Humidity key to healthy nails suggests new research

Aug 24, 2009
An electronmicroscope image of a fingernail.

(PhysOrg.com) -- Maintaining normal humidity around you could be the key to attractive and healthy fingernails, according to new research from The University of Manchester.

Natural material scientists and biomechanics experts have joined forces to examine how nails cope with various stresses under different environmental conditions.

Dr Stephen Eichhorn from The School of Materials and Dr Roland Ennos from The Faculty of Life Sciences performed tests on a large number of fingernail clippings provided by healthy young adult volunteers.

Samples were placed into special metal grips under controlled lab conditions and several tests were performed under different levels of .

The results suggest that fingernails resist damage such as splitting and shearing most strongly in environmental conditions of 55 per cent relative humidity.

Researchers report that nails are more brittle when humidity is lower.

They found that at higher levels of humidity nails are more flexible - although they are more susceptible to shearing.

They also found that nails recover their if they are pulled and then relaxed.

It’s thought this is due to changes that occur, when moisture is present, in the material that binds together the fibrous components of the fingernail.

Controlled bending tests showed this material undergoes a dramatic change in its properties at 55 per cent relative humidity, becoming more flexible at higher humidities.

Researchers say this seems to explain why it’s easier for people to cut their nails after a bath or shower - and may give clues to how our nails have evolved for use in ambient conditions.

Dr Roland Ennos said: “The mechanical properties of fingernails are important because of their impact in preventing damage and in maintaining their appearance.

“In particular, knowing the effect of local environmental conditions can tell us how they might best be protected.”

Dr Stephen Eichhorn added: “We have found that cope remarkably well over a range of humidities, but it is best to not get them completely dry or wet.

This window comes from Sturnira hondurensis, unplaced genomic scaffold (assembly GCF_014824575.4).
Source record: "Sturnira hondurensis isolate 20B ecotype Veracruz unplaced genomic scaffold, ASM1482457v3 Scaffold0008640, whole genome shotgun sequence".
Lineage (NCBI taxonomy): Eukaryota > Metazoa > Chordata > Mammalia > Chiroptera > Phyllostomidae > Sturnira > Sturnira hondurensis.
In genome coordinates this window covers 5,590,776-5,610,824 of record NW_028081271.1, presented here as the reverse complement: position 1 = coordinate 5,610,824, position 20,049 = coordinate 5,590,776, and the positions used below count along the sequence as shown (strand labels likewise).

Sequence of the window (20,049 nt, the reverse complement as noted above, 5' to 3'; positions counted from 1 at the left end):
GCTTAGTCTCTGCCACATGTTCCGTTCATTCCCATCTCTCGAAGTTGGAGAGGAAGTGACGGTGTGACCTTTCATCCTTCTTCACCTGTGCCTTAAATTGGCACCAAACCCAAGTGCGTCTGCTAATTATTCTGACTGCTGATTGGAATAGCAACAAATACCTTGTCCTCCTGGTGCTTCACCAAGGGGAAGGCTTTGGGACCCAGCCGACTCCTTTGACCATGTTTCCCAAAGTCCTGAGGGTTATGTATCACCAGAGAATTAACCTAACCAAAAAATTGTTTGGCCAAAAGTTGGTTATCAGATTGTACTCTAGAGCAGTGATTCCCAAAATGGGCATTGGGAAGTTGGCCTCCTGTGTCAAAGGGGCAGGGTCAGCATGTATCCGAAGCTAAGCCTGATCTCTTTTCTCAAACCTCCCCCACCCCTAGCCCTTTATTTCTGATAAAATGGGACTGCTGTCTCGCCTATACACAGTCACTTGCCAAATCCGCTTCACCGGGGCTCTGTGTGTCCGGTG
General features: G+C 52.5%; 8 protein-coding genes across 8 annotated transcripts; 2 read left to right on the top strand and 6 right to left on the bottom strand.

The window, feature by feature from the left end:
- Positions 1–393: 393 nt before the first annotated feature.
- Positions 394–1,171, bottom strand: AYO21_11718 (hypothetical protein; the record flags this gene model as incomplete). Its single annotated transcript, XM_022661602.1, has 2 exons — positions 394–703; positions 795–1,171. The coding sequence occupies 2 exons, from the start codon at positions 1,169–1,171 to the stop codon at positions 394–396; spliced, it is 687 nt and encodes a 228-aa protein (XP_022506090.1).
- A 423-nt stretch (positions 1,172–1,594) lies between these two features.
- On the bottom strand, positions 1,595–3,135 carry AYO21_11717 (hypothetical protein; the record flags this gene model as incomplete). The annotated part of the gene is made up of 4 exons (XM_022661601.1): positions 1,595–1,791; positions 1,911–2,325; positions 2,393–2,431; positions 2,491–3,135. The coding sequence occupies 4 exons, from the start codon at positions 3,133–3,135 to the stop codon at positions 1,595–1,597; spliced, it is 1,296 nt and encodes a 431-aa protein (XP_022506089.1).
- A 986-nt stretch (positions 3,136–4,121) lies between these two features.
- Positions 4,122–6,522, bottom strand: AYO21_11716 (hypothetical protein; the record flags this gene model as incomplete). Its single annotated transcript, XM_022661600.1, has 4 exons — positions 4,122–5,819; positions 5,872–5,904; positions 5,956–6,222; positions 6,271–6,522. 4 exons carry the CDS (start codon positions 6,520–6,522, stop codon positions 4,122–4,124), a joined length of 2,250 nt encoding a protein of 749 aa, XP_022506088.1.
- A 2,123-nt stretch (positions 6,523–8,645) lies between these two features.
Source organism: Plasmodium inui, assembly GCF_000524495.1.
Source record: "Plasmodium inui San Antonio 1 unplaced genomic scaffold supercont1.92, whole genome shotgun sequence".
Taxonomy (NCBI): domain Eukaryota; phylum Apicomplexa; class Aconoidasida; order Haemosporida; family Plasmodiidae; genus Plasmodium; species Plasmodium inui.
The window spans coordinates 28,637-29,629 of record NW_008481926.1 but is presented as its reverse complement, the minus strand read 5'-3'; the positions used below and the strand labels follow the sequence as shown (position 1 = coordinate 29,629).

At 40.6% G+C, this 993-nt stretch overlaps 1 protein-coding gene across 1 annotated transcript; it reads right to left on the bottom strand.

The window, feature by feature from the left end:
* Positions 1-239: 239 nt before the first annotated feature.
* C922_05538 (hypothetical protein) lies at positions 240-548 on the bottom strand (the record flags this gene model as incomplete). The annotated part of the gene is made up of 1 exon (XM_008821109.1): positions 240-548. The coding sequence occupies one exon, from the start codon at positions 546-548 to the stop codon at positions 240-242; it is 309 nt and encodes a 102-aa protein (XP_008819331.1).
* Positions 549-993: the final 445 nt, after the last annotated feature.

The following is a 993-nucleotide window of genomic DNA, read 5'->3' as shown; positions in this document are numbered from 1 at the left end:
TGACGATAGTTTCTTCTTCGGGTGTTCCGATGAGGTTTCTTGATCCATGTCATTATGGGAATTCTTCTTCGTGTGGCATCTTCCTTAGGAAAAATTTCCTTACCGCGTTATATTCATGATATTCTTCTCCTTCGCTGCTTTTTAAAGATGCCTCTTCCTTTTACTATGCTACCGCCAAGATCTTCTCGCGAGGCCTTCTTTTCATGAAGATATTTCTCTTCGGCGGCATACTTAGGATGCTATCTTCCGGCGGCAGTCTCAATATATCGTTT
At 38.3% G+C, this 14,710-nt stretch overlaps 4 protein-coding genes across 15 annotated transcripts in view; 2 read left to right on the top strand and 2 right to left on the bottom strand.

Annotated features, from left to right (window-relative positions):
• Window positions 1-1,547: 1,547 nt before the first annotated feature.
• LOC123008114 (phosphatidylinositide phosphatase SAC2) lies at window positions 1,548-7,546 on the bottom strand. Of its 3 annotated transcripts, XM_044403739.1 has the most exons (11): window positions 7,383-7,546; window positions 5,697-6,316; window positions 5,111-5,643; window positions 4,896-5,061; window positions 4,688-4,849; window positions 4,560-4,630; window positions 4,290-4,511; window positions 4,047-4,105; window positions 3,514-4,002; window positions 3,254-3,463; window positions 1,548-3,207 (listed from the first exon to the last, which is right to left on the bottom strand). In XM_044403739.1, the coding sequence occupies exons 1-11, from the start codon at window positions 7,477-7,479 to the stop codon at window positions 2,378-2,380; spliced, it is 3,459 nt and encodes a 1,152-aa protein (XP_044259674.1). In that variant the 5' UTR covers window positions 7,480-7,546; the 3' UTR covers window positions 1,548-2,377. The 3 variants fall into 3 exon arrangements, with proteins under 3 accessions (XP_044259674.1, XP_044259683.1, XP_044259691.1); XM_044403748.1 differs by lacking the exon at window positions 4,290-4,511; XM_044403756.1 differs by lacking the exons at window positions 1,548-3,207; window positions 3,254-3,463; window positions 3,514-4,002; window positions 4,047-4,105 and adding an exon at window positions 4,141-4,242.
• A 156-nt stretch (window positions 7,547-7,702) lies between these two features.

“At an average of 55 per cent humidity, which is what you would experience normally, it appears that nails have optimum mechanical properties, and resist bending.”

The research team presented their work in a recent issue of The Journal of Biomechanics.

Provided by University of Manchester

Explore further: Video: Researchers instruct scientists in giant role tiny fungi play

add to favorites email to friend print save as pdf

Related Stories

Influenza spreads readily in winter conditions

Oct 19, 2007

Low temperatures and relative humidities have been linked to the rapid spread of influenza in a new study by researchers, led by Dr. Peter Palese, from the Mount Sinai School of Medicine. The study, published in PLoS Pa ...

Sticky gecko feet: The role of temperature and humidity

May 14, 2008

A team of five University of Akron researchers has published the paper, “Sticky gecko feet: the role of temperature and humidity” in PLoS ONE, an open-access, online journal for peer-reviewed scientific and medical research.

Link found between influenza, absolute humidity

Feb 09, 2009

A new study by Oregon researchers has found a significant correlation between "absolute" humidity and influenza virus survival and transmission. When absolute humidity is low - as in peak flu months of January and February ...

Acitretin therapy may help reduce nail psoriasis

Mar 16, 2009

Low-dose acitretin (a drug used to treat skin psoriasis) therapy appears to reduce nail psoriasis symptoms, according to a report in the March issue of Archives of Dermatology, one of the JAMA/Archives journals.

Dust mite levels in Sydney are seasonal

Nov 26, 2007

House dust mite (HDM) allergen levels in Sydney beds are determined by the season, with new research discovering fluctuations of such magnitude between summer and autumn levels they may be sufficient to influence asthma symptoms ...

Recommended for you

Researchers look at small RNA pathways in maize tassels

16 hours ago

Researchers at the University of Delaware and other institutions across the country have been awarded a four-year, $6.5 million National Science Foundation grant to analyze developmental events in maize anthers ...

How plant cell compartments change with cell growth

16 hours ago

A research team led by Kiminori Toyooka from the RIKEN Center for Sustainable Resource Science has developed a sophisticated microscopy technique that for the first time captures the detailed movement of ...

Plants can 'switch off' virus DNA

17 hours ago

A team of virologists and plant geneticists at Wageningen UR has demonstrated that when tomato plants contain Ty-1 resistance to the important Tomato yellow leaf curl virus (TYLCV), parts of the virus DNA ...

User comments : 1

Adjust slider to filter visible comments by rank

Display comments: newest first

Bob_B
not rated yet Aug 25, 2009
Someone is actually scratching out a living doing this!